The \(\varvec{\Lambda _b\rightarrow \Lambda (\rightarrow p\pi ^-)\mu ^+\mu ^-}\) decay in the aligned two-Higgs-doublet model

The European Physical Journal C, Apr 2017

The rare baryonic decay \(\Lambda _b\rightarrow \Lambda (\rightarrow p\pi ^-)\mu ^+\mu ^-\) provides valuable complementary information compared to the corresponding mesonic \(b\rightarrow s\mu ^+\mu ^-\) transition. In this paper, using the latest high-precision lattice QCD calculation of the \(\Lambda _b\rightarrow \Lambda \) transition form factors, we study this interesting decay within the aligned two-Higgs-doublet model, paying particularly attention to the effects of the chirality-flipped operators generated by the charged scalars. In order to extract the full set of angular coefficients in this decay, we consider the following ten angular observables, which can be derived from the analysis of the subsequent parity-violating \(\Lambda \rightarrow p\pi ^-\) decay: the differential branching fraction \(\mathrm{d}\mathcal{B}/\mathrm{d}q^2\), the longitudinal polarization fraction \(F_\mathrm{L}\), the lepton-, hadron- and combined lepton–hadron-side forward–backward asymmetries \(A_\mathrm{FB}^\ell \), \(A_\mathrm{FB}^\Lambda \) and \(A_\mathrm{FB}^{\ell \Lambda }\), as well as the other five asymmetry observables \(Y_i\) (\(i=\mathrm{2,\,3s,\,3sc,\,4s,\,4sc}\)). Detailed numerical comparisons are made between the SM and NP values for these angular observables. It is found that, under the constraints from the inclusive \(B\rightarrow X_s\gamma \) branching fraction and the latest global fit results of \(b\rightarrow s\ell \ell \) data, the contributions of right-handed semileptonic operators \(O^{\prime }_{9,10}\), besides reconciling the \(P_5^{\prime }\) anomaly observed in \(B^0\rightarrow K^{*0}\mu ^+\mu ^-\) decay, could also enhance the values of \(\mathrm{d}\mathcal{B}/\mathrm{d}q^2\) and \(A_\mathrm{FB}^\ell \) in the bin \([15,20]~\mathrm{GeV}^2\), leading to results consistent with the current LHCb measurements.

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The \(\varvec{\Lambda _b\rightarrow \Lambda (\rightarrow p\pi ^-)\mu ^+\mu ^-}\) decay in the aligned two-Higgs-doublet model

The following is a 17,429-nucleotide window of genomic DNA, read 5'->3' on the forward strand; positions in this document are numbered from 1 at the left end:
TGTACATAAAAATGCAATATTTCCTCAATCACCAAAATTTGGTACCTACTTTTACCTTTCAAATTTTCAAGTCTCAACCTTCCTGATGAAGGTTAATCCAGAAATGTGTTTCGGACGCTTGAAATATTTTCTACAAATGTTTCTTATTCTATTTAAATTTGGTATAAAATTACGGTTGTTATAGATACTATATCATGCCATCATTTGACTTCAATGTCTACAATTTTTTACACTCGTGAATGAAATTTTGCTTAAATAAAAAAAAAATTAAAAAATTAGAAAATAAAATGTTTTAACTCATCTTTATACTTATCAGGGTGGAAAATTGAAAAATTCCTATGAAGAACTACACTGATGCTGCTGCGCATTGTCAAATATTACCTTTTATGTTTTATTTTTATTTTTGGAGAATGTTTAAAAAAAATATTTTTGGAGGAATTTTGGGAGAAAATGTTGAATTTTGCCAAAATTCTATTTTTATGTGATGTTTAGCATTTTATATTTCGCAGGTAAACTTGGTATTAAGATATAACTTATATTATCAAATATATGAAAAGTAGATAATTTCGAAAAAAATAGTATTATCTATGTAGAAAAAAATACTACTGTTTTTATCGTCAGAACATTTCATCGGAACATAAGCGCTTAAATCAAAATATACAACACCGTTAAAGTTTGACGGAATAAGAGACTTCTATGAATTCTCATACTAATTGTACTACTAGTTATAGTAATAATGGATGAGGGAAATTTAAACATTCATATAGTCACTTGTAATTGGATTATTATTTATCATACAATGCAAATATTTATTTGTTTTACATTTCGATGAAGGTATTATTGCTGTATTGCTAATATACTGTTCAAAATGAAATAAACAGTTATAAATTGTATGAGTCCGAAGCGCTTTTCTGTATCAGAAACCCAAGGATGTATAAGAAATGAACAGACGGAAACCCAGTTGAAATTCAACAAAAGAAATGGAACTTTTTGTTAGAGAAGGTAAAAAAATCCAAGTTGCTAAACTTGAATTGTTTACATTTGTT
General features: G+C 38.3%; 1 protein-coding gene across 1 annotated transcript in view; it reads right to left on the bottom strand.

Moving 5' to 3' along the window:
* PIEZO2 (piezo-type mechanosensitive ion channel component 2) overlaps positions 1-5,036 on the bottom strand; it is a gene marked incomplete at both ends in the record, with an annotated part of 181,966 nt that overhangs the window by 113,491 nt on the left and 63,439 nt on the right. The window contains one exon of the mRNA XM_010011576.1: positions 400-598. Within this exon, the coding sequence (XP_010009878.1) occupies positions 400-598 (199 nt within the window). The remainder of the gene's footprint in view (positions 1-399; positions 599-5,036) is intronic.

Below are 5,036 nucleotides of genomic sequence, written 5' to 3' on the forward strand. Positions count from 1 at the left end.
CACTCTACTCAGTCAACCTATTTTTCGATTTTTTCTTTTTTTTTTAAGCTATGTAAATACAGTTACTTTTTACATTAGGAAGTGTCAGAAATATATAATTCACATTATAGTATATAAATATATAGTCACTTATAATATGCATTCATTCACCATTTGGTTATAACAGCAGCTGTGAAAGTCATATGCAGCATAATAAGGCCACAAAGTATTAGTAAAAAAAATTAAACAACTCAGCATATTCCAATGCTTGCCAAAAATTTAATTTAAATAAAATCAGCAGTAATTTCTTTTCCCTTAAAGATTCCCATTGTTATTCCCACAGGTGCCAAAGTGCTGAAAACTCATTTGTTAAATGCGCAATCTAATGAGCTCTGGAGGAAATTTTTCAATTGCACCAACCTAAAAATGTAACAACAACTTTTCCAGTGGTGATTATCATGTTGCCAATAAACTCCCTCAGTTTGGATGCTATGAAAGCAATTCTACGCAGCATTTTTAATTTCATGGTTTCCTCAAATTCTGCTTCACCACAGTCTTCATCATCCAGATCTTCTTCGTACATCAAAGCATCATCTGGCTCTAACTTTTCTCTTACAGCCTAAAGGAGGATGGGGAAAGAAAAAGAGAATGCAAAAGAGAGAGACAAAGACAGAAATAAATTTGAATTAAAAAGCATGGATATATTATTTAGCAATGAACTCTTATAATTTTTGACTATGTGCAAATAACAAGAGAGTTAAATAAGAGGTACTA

Eur. Phys. J. C The b ? (? p? ?)?+?? decay in the aligned two-Higgs-doublet model Quan-Yi Hu 0 Xin-Qiang Li 0 Ya-Dong Yang 0 0 Institute of Particle Physics and Key Laboratory of Quark and Lepton Physics (MOE), Central China Normal University , Wuhan 430079, Hubei , China The rare baryonic decay b ? (? p? ?) ?+?? provides valuable complementary information compared to the corresponding mesonic b ? s?+?? transition. In this paper, using the latest high-precision lattice QCD calculation of the b ? transition form factors, we study this interesting decay within the aligned twoHiggs-doublet model, paying particularly attention to the effects of the chirality-flipped operators generated by the charged scalars. In order to extract the full set of angular coefficients in this decay, we consider the following ten angular observables, which can be derived from the analysis of the subsequent parity-violating ? p? ? decay: the differential branching fraction dB/dq2, the longitudinal polarization fraction FL, the lepton-, hadron- and combined lepton-hadron-side forward-backward asymmetries AFB, AFB and AFB, as well as the other five asymmetry observables Yi (i = 2, 3s, 3sc, 4s, 4sc). Detailed numerical comparisons are made between the SM and NP values for these angular observables. It is found that, under the constraints from the inclusive B ? Xs ? branching fraction and the latest global fit results of b ? s data, the contributions of right-handed semileptonic operators O9,10, besides reconciling the P5 anomaly observed in B0 ? K ?0?+?? decay, could also enhance the values of dB/dq2 and AFB in the bin [15, 20] GeV2, leading to results consistent with the current LHCb measurements. 1 Introduction The rare semileptonic b-hadron decays induced by the flavour-changing neutral current (FCNC) transition b ? s + ? do not arise at tree level and, due to the Glashow? a e-mail: b e-mail: c e-mail: Iliopoulos?Maiani (GIM) mechanism [1], are also highly suppressed at higher orders within the Standard Model (SM). In many extensions of the SM, on the other hand, new TeVscale particles can participate in the SM loop diagrams and lead to measurable effects in these rare decays. As a consequence, they play an important role in testing the SM and probing New Physics (NP) beyond it [2,3]. While no solid evidence of NP at all has been found in direct searches at high-energy colliders, it is interesting to note that several persistent deviations from the SM predictions have been observed in rare B-meson decays [3]. Specific to the b ? s + ? mesonic decays, these include the angular observable P5 in the kinematical distribution of B0 ? K ?0?+?? [4?8], the lepton-flavour-universalityviolation ratio RK of the decay widths for B ? K ?+?? and B ? K e+e? [9?11], as well as the differential decay rates for B ? K (?)?+?? [12?14] and Bs ? ??+?? [15?17]. Motivated by these anomalies and using the other available data on such rare mesonic decays, several global analyses have been made [18?27], finding that a negative shift in the Wilson coefficient C9 improves the agreement with the data. However, due to the large hadronic uncertainties involved in exclusive modes, it remains quite unclear whether these anomalies indicate the smoking gun of NP, or are caused merely by underestimated hadronic power corrections [27? 34] or even just by statistical fluctuations. In order to further understand the origin of the observed anomalies, it is very necessary to study other processes mediated by the same quark-level b ? s + ? transition. In this respect, the rare baryonic b ? ?+?? decay is of particular interest for the following two reasons. Firstly, due to the spin-half nature of b and baryons, there is the potential to improve the currently limited understanding of the helicity structure of the underlying effective weak Hamiltonian [35?37]. Secondly, exploiting the full angular distribution of the four-body b ? (? p? ?)?+?? decay, one can obtain information on the underlying shortdistance Wilson coefficients of effective four-fermion operators, which is complementary to that obtained from the corresponding mesonic decays [38?40]. Experimentally, this decay was observed firstly by the CDF collaboration with 24 signal events and a statistical significance of 5.8 Gaussian standard deviations [41]. Later, the LHCb collaboration published the first measurements of the differential branching fractions as well as three angular observables of this decay [42]. As the b baryons account for around 20% of the b-hadrons produced at the LHC [43], refined measurements of this decay will be available in the near future. On the theoretical side, this decay is challenged by the hadronic uncertainties due to the b ? transition form factors and the non-factorizable spectator dynamics [38,44?46]. As the theory of QCD factorization at low q2 [47,48] is not yet fully developed for the baryonic decay, we neglect all the non-factorizable spectator-scattering effects. For the factorizable nonlocal hadronic matrix elements of the operators O1?O6, O8, we absorb them into the effective Wilson coefficients C eff (q2) and C eff (q2) [47?52]. For previous studies 7 9 of this decay, the reader is referred to Refs. [53?80]. Interestingly, it has been observed by Meinel and Dyk [81] that the b ? (? p? ?)?+?? decay prefers a positive shift to the Wilson coefficient C9, which is opposite in sign compared to that found in the latest global fits of only mesonic decays [22,26,27]. This suggests that a simple shift in C9 alone could not explain all the current data and needs more thorough analyses. In our previous paper [82], we have studied the B0 ? K ?0?+?? decay in the aligned two-Higgs-doublet model (A2HDM) [83], and found that the angular observable P5 could be increased significantly to be consistent with the experimental data in the case when the charged-scalar contributions to C H? and C9H,1?0 are sizeable, 7 but C9H,?10 0. In order to further understand the anomalies observed in the b ? s + ? mesonic decays, in this paper, we shall study the b ? (? p? ?)?+?? decay in the A2HDM. As the b polarization in the LHCb setup has been measured to be small and compatible with zero [84], and the polarization effect will be averaged out for the symmetric ATLAS and CMS detectors, we consider only the case of unpolarized b decay. In order to reduce as much as possible the uncertainties arising from input parameters and transition form factors, we shall calculate all of the angular observables in some appropriate combinations [38?40]. For the b ? transition form factors, we use the latest highprecision lattice QCD calculation [85], which is extrapolated to the whole q2 region using the Bourrely?Caprini?Lellouch parametrization [86]. These results are also consistent with those of the recent QCD light-cone sum rule calculation [46], but with much smaller uncertainties in most of the kinematic range. Our paper is organized as follows. In Sect. 2, we give a brief overview of the A2HDM. In Sect. 3, we present the theoretical framework for b ? (? p? ?)?+?? decay, including the effective weak Hamiltonian, the b ? transition form factors, and the observables of this decay. In Sect. 4, we give our numerical results and discussions. Our conclusions are made in Sect. 5. Some relevant formulae for the Wilson coefficients are collected in the appendix. 2 The aligned two-Higgs-doublet model We consider the minimal version of 2HDM, which is invariant under the SM gauge group and includes, besides the SM matter and gauge fields, two complex scalar SU (2)L doublets, with hypercharge Y = 1/2 [83,87]. In the Higgs basis, the two doublets can be parametrized as 1 = ?12 (v + S1 + i G0) 2 = ?12 (S2 + i S3) where v = (?2G F )?1/2 246 GeV is the nonzero vacuum expectation value, and G?, G0 are the massless Goldstone fields. The remaining five physical degrees of freedom are given by the two charged fields H ?(x ) and the three neutral ones ?i0(x ) = {h(x ), H (x ), A(x )} = Ri j S j , with the orthogonal transformation R fixed by the scalar potential [83,87,88]. The most general Yukawa Lagrangian of the 2HDM is given by [83] ?2 LY = ? v [Q? L (Md 1 + Yd 2)dR + Q? L (Mu ? 1 + Yu ? 2)u R + L? L (M 2) R ] + h.c., (2.2) where ? a (x ) ? i ?2 a?(x ) are the charge-conjugated scalar 1 doublets with hypercharge Y = ? 2 ; Q? L and L? L are the lefthanded quark and lepton doublets, and u R , dR and R the corresponding right-handed singlets, in the weak-interaction basis. All fermionic fields are written as 3-dimensional vectors and the Yukawa couplings M f and Y f ( f = u, d, ) are therefore 3 ? 3 matrices in flavour space. Generally, the couplings M f and Y f cannot be diagonalized simultaneously and the non-diagonal elements will give rise to unwanted tree-level FCNC interactions. In the fermion mass-eigenstate basis, with diagonal mass matrices M f , the tree-level FCNCs can be eliminated by requiring the alignment in flavour space of the Yukawa matrices [83]: Yd, = ?d, Md, , Yu = ?u? Mu , where ? f ( f = u, d, ) are arbitrary complex parameters and could introduce new sources of CP violation beyond the SM. LH? = ? v H + {u?[?d V Md PR ? ?u Mu?V PL ]d where PR(L) ? 1?2?5 is the right (left)-handed chirality projector, and V denotes the Cabibbo?Kobayashi?Maskawa (CKM) matrix [89,90]. As detailed in Refs. [82,88], the charged scalars could provide large contributions to b ? s + ? transitions, in some given parameter spaces. 3 The b ? 3.1 Effective weak Hamiltonian The effective weak Hamiltonian for b ? s + ? transition is given by [52] i=3 Vtb Vt?s C1 O1c + C2 O2c i=7,9,10 where G F is the Fermi coupling constant, and we have neglected the doubly Cabibbo-suppressed contributions to the decay amplitude. The operators Oi?6 are identical to Pi given in Ref. [91], and the remaining ones read O( ) e 7 = 16? 2 m? b(s?? ?? PR(L)b)F?? , O8 = 16? 2 m? b(s?? ?? T a PR b)Ga?? , O( ) e2 9 = 16? 2 (s?? ? PL(R)b)( ??? ), where e (gs ) is the electromagnetic (strong) coupling constant, T a the generator of SU (3)C in the fundamental representation, and m? b denotes the b-quark running mass in the MS scheme. Within the SM, O7,9,10 play the leading role in b ? s + ? transition, while the factorizable contributions from O1?6,8 can be absorbed into the effective Wilson coefficients C7eff (q2) and C9eff (q2) [25]: 1 C7eff (q2) = C7 ? 3 4 80 C3 + 3 C4 + 20 C5 + 3 C6 ? 4??s [(C1 ? 6 C2) F1(,7c)(q2) + C8 F8(7)(q2)], 2 C3 + 3 C4 + 8 C5 + 3 C6 2 C3 + 3 C4 + 38 C5 + 3 C6 3 C1 + C2 + 6 C3 + 60 C5 ? 4??s [C1 F1(,9c)(q2)+C2 F2(,9c)(q2) + C8 F8(9)(q2)], where the basic fermion loop function is given by [47] and the functions F (7,9)(q2) are defined by Eqs. (B.1) and 8 (B.2) of Ref. [47], while F1(,7c,9)(q2) and F2(,7c,9)(q2) are provided in Ref. [92] for low q2 and in Ref. [93] for high q2.1 The quark masses appearing in these functions are defined in the pole scheme. The contribution from O7 is suppressed by m? s /m? b and those from O9,10 are zero within the SM. In the A2HDM, the charged-scalar exchanges lead to additional contributions to C7,9,10 and make the contributions of chirality-flipped operators O7,9,10 to be significant, through the Z 0- and photon-penguin diagrams shown in Fig. 1. Since we have neglected the light lepton mass, there is no contribution from the SM W -box diagrams with the W ? bosons replaced by the charged scalars H ?. The new contributions to the Wilson coefficients read [82] C7H? = mm?? bs [|?u |2 C7, uu + ?u ?d?C7, ud], 1 Here we incorporate only the leading contributions from an opera tor product expansion (OPE) of the nonlocal product of O1?6,8 with the quark electromagnetic current, because the first and second-order corrections in /mb from the OPE are already well suppressed in the high-q2 region [49,50]. Although non-factorizable spectator-scattering effects (i.e., corrections that are not described using hadronic form factors) are expected to play a sizeable role in the low-q2 region [47,48], we shall neglect their contributions because there is presently no systematic framework in which they can be calculated for the baryonic decay [46]. As a consequence, our predictions in the low-q2 region are affected by a hitherto unquantified systematic uncertainty. C9H? = (?1 + 4 sin2 ?W )C1H0? C1H0? = [|?u |2 C10, uu + 2 (?u ?d?)C10, ud [|?u |2 C9, uu + 2 (?u ?d?)C9, ud with the functions C ( ) i,XY (i = 7, 9, 10; X, Y = u, d) given by Eqs. (A.1)?(A.10). Assuming ?u,d to be real, one has C7H? = mm?? bs C7H? , and we shall therefore neglect C7H? in the following discussion. 3.2 Transition form factors In order to obtain compact forms of the helicity amplitudes [38], we adopt the helicity-based definitions of the b ? transition form factors, which are given by [38,44] q? = u? ( p , s ) ftV (q2) (m b ? m ) q2 + f0V (q2) p? + p ? ? (m2 b ? m2 ) qq?2 p? + p ? ? (m2 b ? m2 ) qq?2 Fig. 1 Z - and photon-penguin diagrams involving the charged-scalar exchanges in the A2HDM for the vector and axial-vector currents, respectively, and for the tensor and pseudo-tensor currents, respectively. Here q = p ? p and s? = (m b ? m )2 ? q2. The helicity form factors satisfy the endpoint relations ftV (A)(0) = f0V (A)(0) and f A(T5)(qm2ax) = f0A(T5)(qm2ax), with qm2ax = (m b ? m )2.?All these ten form factors have been recently calculated using (2 + 1)-flavour lattice QCD [85]. 3.3 Observables in b ? The angular distribution of the four-body b ? (? p? ?)?+?? decay, with an unpolarized b, is described by the dimuon invariant mass squared q2, the helicity angles ? and ? , and the azimuthal angle ?; the explicit definition of these four kinematic variables could be found, for example, in Refs. [38,39]. The four-fold differential width can then be written as [38] d4 3 dq2 d cos ? d cos ? d? = 8? [(K1ss sin2 ? + K1cc cos2 ? where the angular coefficients Kn?, with n = 1, . . . , 4 and ? = s, c, ss, cc, sc, are functions of q2, and can be expressed in terms of eight transversity amplitudes for b ? transition and the parity-violating decay parameter ? in the secondary decay ? p? ?; their explicit expressions could be found in Ref. [38]. Starting with Eq. (3.17) and in terms of the angular coefficients Kn?, we can then construct the following observables [38?40]: ? The differential decay rate and differential branching fraction where ? b is the b lifetime. ? The longitudinal polarization fraction of the dimuon system FL = 2K? 1ss ? K? 1cc, where we introduce the normalized angular observables Kn? . K? n? = d /dq2 ? The lepton-, hadron- and combined lepton?hadron-side forward?backward asymmetries which have characteristic q2 behaviours: within the SM, both AFB and AFB have the same zero-crossing points, q02( AFB) q02( AFB), to the first approximation, while AFB does not cross zero [38]. Note that, as observed in the mesonic case [47,94?96], the zero-crossing points are nearly free of hadronic uncertainties [38?40]. ? The other five asymmetry observables 8 K? 3s , Y3 sc = 2 K? 3sc, Y4 s = 8 K? 4s , Y4 sc = 2 K? 4sc, which, along with the previous observables, determine all the ten angular coefficients Kn?. Here Y2 also has a zero-crossing point, which lies in the low q2 region. In order to compare with the experimental data [97], we also consider the binned differential branching fraction defined by dB/dq2 [qm2in,qm2ax] = (d /dq2)dq2 and the binned normalized angular coefficients defined by where the numerator and denominator should be binned separately. As the theoretical calculations are thought to break down close to the narrow charmonium resonances, we make no predictions for these observables in this region. Finally, it should be noted that, unlike the strong decay K ? ? K ? in the mesonic counterpart B ? K ? + ?, the subsequent weak decay ? p? ? is parity violating, with the asymmetry parameter ? being known from experiment [98]. This fact distinguishes the signal with an intermediate baryon from the direct b ? p? ??+?? decay, and facilitates the full angular analysis of b ? (? p? ?)?+?? decay [38,39]. 4 Numerical results and discussions 4.1 Input parameters Firstly we collect in Table 1 the theoretical input parameters entering our numerical analysis throughout this paper. These include the SM parameters such as the electromagnetic and strong coupling constants, gauge boson, quark and hadron masses,2 as well as the CKM matrix elements. The Weinberg mixing angle ?W is given by sin2 ?W = 1 ? M W2 /MZ2 . For the b ? transition form factors, we use the latest high-precision lattice QCD calculation with 2 + 1 dynamical flavours [85]. The q2 dependence of these form factors are parametrized in a simplified z expansion [86], modified to account for pion-mass and lattice-spacing dependences. All relevant formulae and input parameters can be found in Eqs. (38) and (49) and Tables III?V and IX?XII of Ref. [85]. To compute the central value, statistical uncertainty, and total systematic uncertainty of any observable depending on the form factors, such as the differential branching fraction and angular observables given in Eqs. (3.18)?(3.21), as well as the corresponding binned observables and the zerocrossing points, we follow the same procedure as specified in Eqs. (50)?(55) of Ref. [85]. 2 The pion mass is needed to describe the secondary decay ? p? ?, and the kaon and B-meson masses are used to evaluate the B K threshold in the z parametrization of the b ? transition form factors [85]. Table 1 Summary of the theoretical input parameters used throughout this paper QCD and electroweak parameters G F [10?5 GeV?2] 1.67 ? 0.07 4.18 ? 0.03 1.27 ? 0.03 ?0.294 ?0.0059 ?0.087 ?0.324 ?0.176 ?4.193 4.2 Results within the SM For the short-distance Wilson coefficients at the low scale ?b = 4.2 GeV, we use the numerical values collected in Table 2, which are obtained at the next-to-next-to-leading logarithmic (NNLL) accuracy within the SM [3, 91, 100? 103]. We show in Fig. 2 the SM predictions for the differential branching fraction and angular observables as a function of the dimuon invariant mass squared q2, where the central values are plotted as red solid curves and the theoretical uncertainties, which are caused mainly by the b ? transform form factors, are labelled by the red bands. The latest experimental data from LHCb [97], where available, are also included in the figure for comparison.3 The SM predictions for the corresponding binned observables are presented in Table 3. As can be seen from Fig. 2 and Table 3, in the bin [15, 20] GeV2 where both the experimental data and the lattice QCD predictions for the b ? transition form factors are most precise, the measured differential branching fraction [97], (1.20 ? 0.27) ? 10?7 GeV?2, exceeds the SM prediction, (0.766 ? 0.069) ? 10?7 GeV?2, by about 1.6 ? . Although being not yet statistically significant, it is interesting to note that the deviation is in the opposite direction to what has been observed in the B ? K (?)?+?? [12?14] and Bs ? ??+?? [15?17] decays, where the measured differ 3 For the differential branching fraction, the error bars are shown both including and excluding the uncertainty from the normalization mode b ? J /? [98]. ential branching fractions favor, on the other hand, smaller values than their respective SM predictions. Also in this bin, the lepton-side forward?backward asymmetry measured by LHCb [97], ?0.05 ? 0.09, is found to be about 3.3 ? higher than the SM value, ?0.349 ? 0.013. As detailed in Ref. [81], combining the current data for b ? (? p? ?)?+?? decay with that for the branching ratios of Bs ? ?+?? and inclusive b ? s + ? decays, Meinel and Dyk found that their fits prefer a positive shift to the Wilson coefficient C9, which is opposite in sign compared to that found in the latest global fits of only mesonic decays [22, 26, 27]. This means that a simple shift in C9 alone could not explain all the current data. Especially, a negative shift in C9, as found in global fits of only mesonic observables, would further lower the predicted b ? ?+?? differential branching fraction. Our SM predictions for the zero-crossing points of angular observables AFB, AFB and Y2 read, respectively, q02( AFB)|SM = (3.95 ? 0.62) GeV2, q02( AFB )|SM = (3.89 ? 0.63) GeV2, q02(Y2)|SM = (0.35 ? 0.10) GeV2. The zero-crossing points of the other observables Yi (i = 3s, 3sc, 4s, 4sc), which correspond to the case when the relative angular momentum between the p? ? system and the dimuon system is (l, m) = (1, ?1), are plagued by large theoretical uncertainties. The observables Y3s and Y3sc are predicted to be very small within SM and are, therefore, potentially good probes of NP beyond the SM [40]. ddqB2 [10?7/GeV2] Fig. 2 The b ? (? p? ?)?+?? observables as a function of the dimuon invariant mass squared q2, predicted both within the SM (central values: red solid curves, theoretical uncertainties: red bands) and in the A2HDM (case A: blue bands and case B: green bands). The corresponding experimental data from LHCb [97], where available, are represented by the error bars Table 3 SM predictions for the binned differential branching fraction (in units of 10?7 GeV?2) and angular observables. The first column specifies the bin ranges [qmin, qm2ax] in units of GeV2 2 Y3 s ? 10?2 AFB Y3 sc ? 10?3 4.3 Results in the A2HDM In this subsection, we shall investigate the impact of A2HDM on the b ? (? p? ?)?+?? observables. For simplicity, the alignment parameters ?u,d are assumed to be real. As in our previous paper [82], we use the inclusive B ? Xs ? branching fraction [104, 105] and the latest global fit results of b ? s data [26, 81] to restrict the model parameters ?u,d . Under these constraints, numerically, the chargedscalar contributions to the Wilson coefficients can be divided into the following two cases [82]: Case A : C7H,?9,10 are sizeable, but C9H,1?0 Case B : C H? and C9H,1?0 are sizeable, but C9H,?10 7 They are associated to the (large |?u |, small |?d |) and (small |?u |, large |?d |) regions, respectively; see Ref. [82] for more details. This means that the charged-scalar exchanges contribute mainly to left- and right-handed semileptonic operators in case A and case B, respectively. The influences of these two cases on the b ? (? p? ?)?+?? observables are shown in Fig. 2, where the blue (in case A) and red (in case B) bands are obtained by varying randomly the model parameters within the ranges allowed by the global fits [26, 81, 82], with all the other input parameters taken at their respective central values. In case A, the impact of A2HDM is found to be negligibly small on the hadron-side forward?backward asymmetry AFB and the observables Yi (i = 3s, 3sc, 4s, 4sc). For the differential branching fraction, on the other hand, visible enhancements are observed relative to the SM prediction, especially in the high q2 region. For the remaining observables, the A2HDM only affects them in the low q2 region, but the effect is diluted by the SM uncertainty. In order to see clearly the A2HDM effect in case A, we give in Table 4 the values of the binned observables in the bin [15, 20] GeV2, including also the SM predictions, the A2HDM effect in case B, as well as the LHCb data (where available) for comparison. Although being improved a little bit, the deviations between the LHCb data and the theoretical values for the differential branching fraction and the lepton-side forward?backward asymmetry are still at 1.3 ? and 3.2 ? , respectively. Including the A2HDM in case A, there are only small changes on the zerocrossing points: q02( AFB)|case A = (4.02 ? 1.01) GeV2, q02( AFB )|case A = (3.96 ? 1.02) GeV2, q02(Y2)|case A = (0.37 ? 0.20) GeV2. In case B, however, the A2HDM has a significant influence on almost all the observables, as shown in Fig. 2. The most prominent observation is that it can enhance both the differential branching fraction and the lepton-side forward?backward asymmetry in the bin [15, 20] GeV2, being now compatible with the experimental measurements at 0.2 ? and 1.3 ? , Table 4 Comparison of our results for the b ? (? p? ?)?+?? observables with the LHCb data (where available) in the bin [15, 20] GeV2. The uncertainties of A2HDM results mainly come from the b ? transition form factors and the model parameters. The differential branching fraction is given in units of 10?7 GeV?2 respectively (see also Table 4). The magnitude of the hadronside forward?backward asymmetry tends to become smaller in the whole q2 region in this case, but is still in agreement with the LHCb data, with the large experimental and theoretical uncertainties taken into account. In the high (whole) q2 region, a large effect is also observed on the asymmetry observable Y3s (Y4s). Adding up the A2HDM effect in case B, the zero-crossing points are now changed to q02( AFB)|case B = (4.38 ? 1.44) GeV2, q02( AFB )|case B = (4.00 ? 1.17) GeV2, q02(Y2)|case B = (0.52 ? 0.29) GeV2, which are all significantly enhanced compared to the SM predictions (see Eq. (4.1)) and the results in case A (see Eq. (4.2)). It should be noticed that our predictions for the zero-crossing points given by Eqs. (4.1)?(4.3) are most severely affected by the hitherto unquantified systematic uncertainty coming from the non-factorizable spectatorscattering contributions at large hadronic recoil, a caveat emphasized already in Sect. 3.1. Combining the above observations with our previous studies ? the angular observable P5 in B0 ? K ?0?+?? decay could be increased significantly to be consistent with the experimental data in case B [82], we could, therefore, conclude that the A2HDM in case B is a promising alternative to the observed anomalies in b-hadron decays. 5 Conclusions In this paper, we have investigated the A2HDM effect on the rare baryonic b ? (? p? ?)?+?? decay, which is mediated by the same quark-level b ? s?+?? transition as in the mesonic B ? K (?)?+?? decays. In order to extract all the ten angular coefficients, we have considered the differential branching fraction dB/dq2, the longitudinal polarization fraction FL, the lepton-, hadron- and combined lepton?hadron-side forward?backward asymmetries AFB, AFB and AFB , as well as the other five asym0.0157 (22) 0.0156 (23) 0.0110 (56) Y3 s ? 10?2 ?0.05 (9) Y3 sc ? 10?3 AFB ?0.29 (8) metry observables Yi (i = 2, 3s, 3sc, 4s, 4sc). For the b ? transition form factors, we used the most recent high-precision lattice QCD calculations with 2+1 dynamical flavours. Taking into account constraints on the model parameters ?u,d from the inclusive B ? Xs ? branching fraction and the latest global fit results of b ? s data, we found numerically that the charged-scalar exchanges contribute either mainly to the left- or to the right-handed semileptonic operators, labelled case A and case B, respectively. The influences of these two cases on the b ? (? p? ?)?+?? observables are then investigated in detail. While there are no significant differences between the SM predictions and the results in case A, the A2HDM in case B is much favored by the current data. Especially in the bin [15, 20] GeV2 where both the experimental data and the lattice QCD predictions are most precise, the deviations between the SM predictions and the experimental data for the differential branching fraction and the lepton-side forward?backward asymmetry could be reconciled to a large extend. Also in our previous paper [82], we have found that the angular observable P5 in B0 ? K ?0?+?? decay could be increased significantly to be consistent with the experimental data in case B. Therefore, we conclude that the A2HDM in case B is a very promising solution to the currently observed anomalies in b-hadron decays. Finally, it should be pointed out that more precise experimental measurements of the full angular observables, especially with a finer binning, as well as a systematic analysis of non-factorizable spectator-scattering effects in b ? (? p? ?)?+?? decay, would be very helpful to further deepen our understanding of the quark-level b ? s?+?? transition. Acknowledgements The work is supported by the National Natural Science Foundation of China (NSFC) under contract Nos. 11675061, 11435003, 11225523 and 11521064. QH is supported by the Excellent Doctorial Dissertation Cultivation Grant from CCNU, under contract number 2013YBZD19. Open Access This article is distributed under the terms of the Creative Commons Attribution 4.0 International License (http://creativecomm ons.org/licenses/by/4.0/), which permits unrestricted use, distribution, and reproduction in any medium, provided you give appropriate credit to the original author(s) and the source, provide a link to the Creative Commons license, and indicate if changes were made. Funded by SCOAP3. A Wilson coefficients in A2HDM appearing in the Wilson coefficients C7(,)9H,1?0 are given, respectively, as [82] 1 14 51 F2(yt ) ? 17 F5(yt ) ? 153 F6(yt ) 1 30 9 ? 12 F1(yt ) + 17 F2(yt ) + 136 F5(yt ) F0(x ) = ln x , x x ln x F1(x ) = 4 ? 4x + 4(x ? 1)2 , where the basic functions Fi (x ) are defined, respectively, by (x ? 1)2 x (x 2 ? 8x + 4) ln x 16(x ? 1)2 (5x 2 ? 2x ? 6)x 2 ln x 18(x ? 1)4 (3x ? 2)x 2 ln x 2(x ? 1)4 ?19x 3 + 25x 2 36(x ? 1)3 x (?3x 3 ? 9x 2 + 6x + 2) ln x 18(x ? 1)5 x (18x 4 + 253x 3 ? 767x 2 + 853x ? 417) 540(x ? 1)5 9(x ? 1)6 x (3x 4 ? 6x 3 + 3x 2 + 2x ? 3) ln x F5(x ) = F6(x ) = F7(x ) = F8(x ) = , (A.16) 1. S.L. Glashow , J. Iliopoulos , L. Maiani , Weak interactions with lepton-hadron symmetry . Phys. Rev. D 2 , 1285 - 1292 ( 1970 ) 2. T. Hurth , M. Nakao , Radiative and electroweak penguin decays of B mesons . Ann. Rev. Nucl. Part. Sci . 60 , 645 - 677 ( 2010 ). arXiv:1005.1224 3. T. Blake , G. Lanfranchi , D.M. 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The \(\varvec{\Lambda _b\rightarrow \Lambda (\rightarrow p\pi ^-)\mu ^+\mu ^-}\) decay in the aligned two-Higgs-doublet model, The European Physical Journal C, 2017, DOI: 10.1140/epjc/s10052-017-4794-9